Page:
R. Max Crane of Sills Cummis
R. Max Crane of Sills Cummis (Carmen Natale)

Sills Cummis & Gross, one of New Jersey’s largest and perennially highest-grossing firms saw a drop-off in revenue and a sharp decline in net profits in the last fiscal year.

Gross revenues were down by 3.3 percent to $87.5 million, marking a fourth consecutive year of decline.

Profits also fell for the fourth straight time, by 19.2 percent to $21 million from $26 million.

But the profit loss was largely structural—caused by the de-equitizing of six partners, whose compensation became part of the firm’s overhead.

The ranks of equity partners fell to 25 from 31, a 19.4 percent decline, while nonequity partners increased to 36 from 30. That was accompanied by a 17.4 percent spike in nonequity compensation, to $13.5 million from $11.5 million.

Managing partner R. Max Crane says the adjustment was based on partners’ demonstrated earning capabilities.

“That’s part of the management team here. We all love each other…but it’s still a business at the end,” he says.

“The key to us is, you want to maintain your profits per partner,” which allows the firm to reward its top talent.

With six fewer participants, profits per partner were stable, actually climbing 1.2 percent to $845,000 over the prior year’s $835,000.

And with attrition and layoffs reducing total lawyers by 3.4 percent to 140 from 145, revenue per lawyer remained unchanged at $625,000 year to year.

Crane, addressing the four-year decline, cites a “significant pricing power in the buyers of legal services” that comes with the oversupply of lawyers. “We have…people who are busy, but the fact is clients are more demanding on the price than they’ve ever been,” he says. “It inevitably has an impact on your profitability,” he adds, which in turn exerts pressure on partners to produce more. “Some respond and some don’t.”

Through those four years, PPP has stayed at or close to $850,000—good enough for top five in that category.

“I would rather run a leaner shop and maintain the profitability,” Crane says. “I pay…very little attention to what others are doing, because I know they’re kidding themselves…Revenue is great, but profitability is better.”

On the positive side, the firm’s pension obligation is 96 percent funded and there’s no debt. “We’ve never borrowed,” he says, pointing to the 2012 dissolution and subsequent bankruptcy of global firm Dewey & LeBoeuf, due in part to mounting debt.

Sills Cummis still is hiring laterals and generating organic growth, but the firm is targeting lawyers with established books of business to fill needs in specific practice areas, Crane says.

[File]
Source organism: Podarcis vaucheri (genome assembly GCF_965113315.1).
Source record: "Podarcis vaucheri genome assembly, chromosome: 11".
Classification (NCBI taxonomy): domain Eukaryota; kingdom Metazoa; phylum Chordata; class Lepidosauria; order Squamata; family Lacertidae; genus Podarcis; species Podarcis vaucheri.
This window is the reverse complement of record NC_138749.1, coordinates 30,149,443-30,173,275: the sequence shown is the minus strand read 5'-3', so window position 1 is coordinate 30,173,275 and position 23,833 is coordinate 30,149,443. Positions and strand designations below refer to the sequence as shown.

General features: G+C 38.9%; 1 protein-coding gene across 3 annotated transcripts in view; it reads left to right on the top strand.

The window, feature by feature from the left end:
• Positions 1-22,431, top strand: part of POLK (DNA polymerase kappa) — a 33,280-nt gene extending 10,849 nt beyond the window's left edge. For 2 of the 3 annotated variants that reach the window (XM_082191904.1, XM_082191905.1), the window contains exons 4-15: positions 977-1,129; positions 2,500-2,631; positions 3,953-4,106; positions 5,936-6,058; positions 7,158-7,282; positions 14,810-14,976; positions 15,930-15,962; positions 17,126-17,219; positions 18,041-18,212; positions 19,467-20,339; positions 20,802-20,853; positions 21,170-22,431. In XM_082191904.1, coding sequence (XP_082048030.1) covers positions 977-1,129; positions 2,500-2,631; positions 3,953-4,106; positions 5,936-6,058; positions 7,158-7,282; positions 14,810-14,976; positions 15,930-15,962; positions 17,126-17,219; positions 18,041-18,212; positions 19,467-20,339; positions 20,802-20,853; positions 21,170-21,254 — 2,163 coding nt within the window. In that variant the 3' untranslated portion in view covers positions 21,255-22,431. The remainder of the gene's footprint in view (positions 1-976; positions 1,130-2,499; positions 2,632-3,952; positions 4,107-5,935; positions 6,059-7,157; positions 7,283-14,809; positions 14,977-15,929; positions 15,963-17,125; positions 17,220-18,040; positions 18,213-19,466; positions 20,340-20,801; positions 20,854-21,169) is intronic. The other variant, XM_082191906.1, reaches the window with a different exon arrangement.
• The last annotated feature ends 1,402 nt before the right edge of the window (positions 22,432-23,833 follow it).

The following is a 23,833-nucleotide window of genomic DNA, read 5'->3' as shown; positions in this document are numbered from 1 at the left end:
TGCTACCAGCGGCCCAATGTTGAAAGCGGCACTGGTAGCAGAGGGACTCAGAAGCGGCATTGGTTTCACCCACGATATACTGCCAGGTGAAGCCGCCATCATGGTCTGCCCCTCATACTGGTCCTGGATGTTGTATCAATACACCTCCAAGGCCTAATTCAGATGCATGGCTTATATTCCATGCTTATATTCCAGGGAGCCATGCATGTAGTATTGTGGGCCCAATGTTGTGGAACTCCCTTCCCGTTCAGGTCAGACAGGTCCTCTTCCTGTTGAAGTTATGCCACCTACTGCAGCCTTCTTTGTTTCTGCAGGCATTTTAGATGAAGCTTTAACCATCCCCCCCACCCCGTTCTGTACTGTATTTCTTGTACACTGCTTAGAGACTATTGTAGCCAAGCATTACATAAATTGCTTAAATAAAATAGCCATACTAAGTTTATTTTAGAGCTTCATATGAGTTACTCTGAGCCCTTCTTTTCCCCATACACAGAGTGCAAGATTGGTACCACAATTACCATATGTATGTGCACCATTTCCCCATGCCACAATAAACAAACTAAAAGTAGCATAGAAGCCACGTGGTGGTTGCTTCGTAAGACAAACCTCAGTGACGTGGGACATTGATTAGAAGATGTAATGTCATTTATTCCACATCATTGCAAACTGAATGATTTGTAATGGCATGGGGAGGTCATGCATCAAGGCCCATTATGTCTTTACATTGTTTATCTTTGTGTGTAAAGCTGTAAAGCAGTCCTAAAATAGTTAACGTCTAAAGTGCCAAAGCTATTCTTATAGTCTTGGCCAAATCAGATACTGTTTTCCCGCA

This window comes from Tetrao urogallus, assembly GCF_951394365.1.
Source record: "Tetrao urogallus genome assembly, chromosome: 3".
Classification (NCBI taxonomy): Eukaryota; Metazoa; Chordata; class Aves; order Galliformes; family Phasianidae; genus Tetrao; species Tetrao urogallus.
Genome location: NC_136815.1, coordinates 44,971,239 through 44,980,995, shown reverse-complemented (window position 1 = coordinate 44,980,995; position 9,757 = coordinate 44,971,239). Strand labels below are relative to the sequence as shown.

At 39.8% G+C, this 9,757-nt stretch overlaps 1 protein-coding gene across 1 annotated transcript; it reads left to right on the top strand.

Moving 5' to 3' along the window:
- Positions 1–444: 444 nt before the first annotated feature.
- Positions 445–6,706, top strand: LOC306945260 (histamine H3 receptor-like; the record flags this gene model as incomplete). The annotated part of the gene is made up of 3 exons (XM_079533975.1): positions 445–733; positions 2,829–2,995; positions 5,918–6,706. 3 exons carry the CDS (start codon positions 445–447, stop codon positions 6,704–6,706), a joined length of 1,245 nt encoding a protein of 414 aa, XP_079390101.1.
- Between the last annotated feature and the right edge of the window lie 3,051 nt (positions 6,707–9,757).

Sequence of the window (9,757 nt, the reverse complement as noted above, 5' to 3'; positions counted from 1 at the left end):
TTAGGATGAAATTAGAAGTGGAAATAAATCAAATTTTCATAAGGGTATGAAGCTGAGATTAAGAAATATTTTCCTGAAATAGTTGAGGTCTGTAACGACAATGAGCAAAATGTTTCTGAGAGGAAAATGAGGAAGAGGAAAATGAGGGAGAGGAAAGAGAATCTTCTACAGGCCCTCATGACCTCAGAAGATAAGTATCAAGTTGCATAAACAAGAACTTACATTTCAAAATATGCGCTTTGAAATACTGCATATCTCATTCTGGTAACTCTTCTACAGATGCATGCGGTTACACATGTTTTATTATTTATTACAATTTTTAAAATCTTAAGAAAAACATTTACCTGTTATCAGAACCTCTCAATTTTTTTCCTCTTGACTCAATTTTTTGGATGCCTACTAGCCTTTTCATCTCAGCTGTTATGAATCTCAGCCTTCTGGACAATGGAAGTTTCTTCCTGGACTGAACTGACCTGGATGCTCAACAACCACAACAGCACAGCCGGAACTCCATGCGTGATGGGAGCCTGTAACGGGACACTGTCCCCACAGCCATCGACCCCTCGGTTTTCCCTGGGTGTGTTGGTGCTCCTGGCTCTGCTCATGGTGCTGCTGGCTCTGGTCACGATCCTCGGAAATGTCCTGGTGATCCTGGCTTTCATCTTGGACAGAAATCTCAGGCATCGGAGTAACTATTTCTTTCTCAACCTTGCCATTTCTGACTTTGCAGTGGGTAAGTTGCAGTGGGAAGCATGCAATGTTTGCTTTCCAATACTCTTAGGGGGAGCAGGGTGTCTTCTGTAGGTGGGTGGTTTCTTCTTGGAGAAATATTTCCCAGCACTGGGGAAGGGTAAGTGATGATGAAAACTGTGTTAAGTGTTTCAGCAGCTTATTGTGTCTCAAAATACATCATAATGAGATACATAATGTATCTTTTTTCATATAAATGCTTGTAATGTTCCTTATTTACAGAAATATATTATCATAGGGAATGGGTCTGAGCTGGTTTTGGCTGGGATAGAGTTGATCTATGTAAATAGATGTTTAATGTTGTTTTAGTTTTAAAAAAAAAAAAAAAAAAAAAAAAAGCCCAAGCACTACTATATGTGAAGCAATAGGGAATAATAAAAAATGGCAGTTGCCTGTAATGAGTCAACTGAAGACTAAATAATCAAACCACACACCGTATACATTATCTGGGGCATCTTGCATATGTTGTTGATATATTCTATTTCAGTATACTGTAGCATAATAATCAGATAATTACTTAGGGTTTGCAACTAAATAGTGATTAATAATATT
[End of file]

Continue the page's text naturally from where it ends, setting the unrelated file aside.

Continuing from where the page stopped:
There are enough opportunities that the firm could employ a much more aggressive growth strategy, but bigger isn’t better in the post-recession legal market, he says.

Sills Cummis is forced to turn away some lower-margin work. If the firm didn’t, “at some point you’re selling your services at a loss,” he says.

The firm has a history of jettisoning unprofitable practices—for example, the former school board practice group a few yeas ago, which Crane said fit better at a smaller firm with less overhead.

The best-performing practice has been healthcare—an “industry practice” requiring expertise in various areas such as regulatory, corporate and real estate, rather than a “departmental practice” focused on one area of law, Crane says.

Real estate is “reasonably robust,” according to Crane, especially in connection with redevelopment deals by corporations relocating to the region. Those types of deals also drive finance, government incentives and labor & employment work, he adds.

Product liability, too, has fared well as price pressure drives some clients to regional firms rather than the large New York, Los Angeles and Chicago firms, Crane says.

Performance also has been solid in corporate internal investigations—the firm typically staffs about a half-dozen former assistant federal prosecutors—and international corporate transactions, mostly from foreign medical device and high-end retail companies looking to expand into the region.

As with other large New Jersey firms, Sills Cummis’ litigation practices have absorbed the brunt of clients’ pricing demands due to the costliness and unpredictability of those matters.

About three-quarters of the firm’s attorneys are New York-admitted, which allows for some competition with New York firms—companies now are farming out some tasks rather than paying the large firms to do everything, Crane says.

With average hourly rates from the mid-$400s to the mid-$600s, Sills Cummis is “certainly a lot cheaper than you’re going to get at Skadden Arps” or another New York powerhouse firm, Crane says.

Despite its revenue and profit decreases, Sill Cummis hasn’t lost much ground in the Law Journal‘s annual ranking of the 20 top-grossing firms.

The firm ranked sixth in gross revenue, the same spot it occupied in last year’s survey. It ranked fifth in the two years before that.

The five-point drop in profit margin, to 24 percent from 29 percent, still is within a point or two of New Jersey’s other top-grossing firms, except for Lowenstein Sandler of Roseland, which reported a 31 percent profit margin. McElroy, Deutsch, Mulvaney & Carpenter of Morristown, along with Newark firms McCarter & English and Gibbons, each reported profit margins of 25 percent or 26 percent.

Sills Cummis ranked 13th in 2013 total profit after ranking 11th, seventh and fourth in the preceding years.

Contact the reporter at dgialanella@alm.com.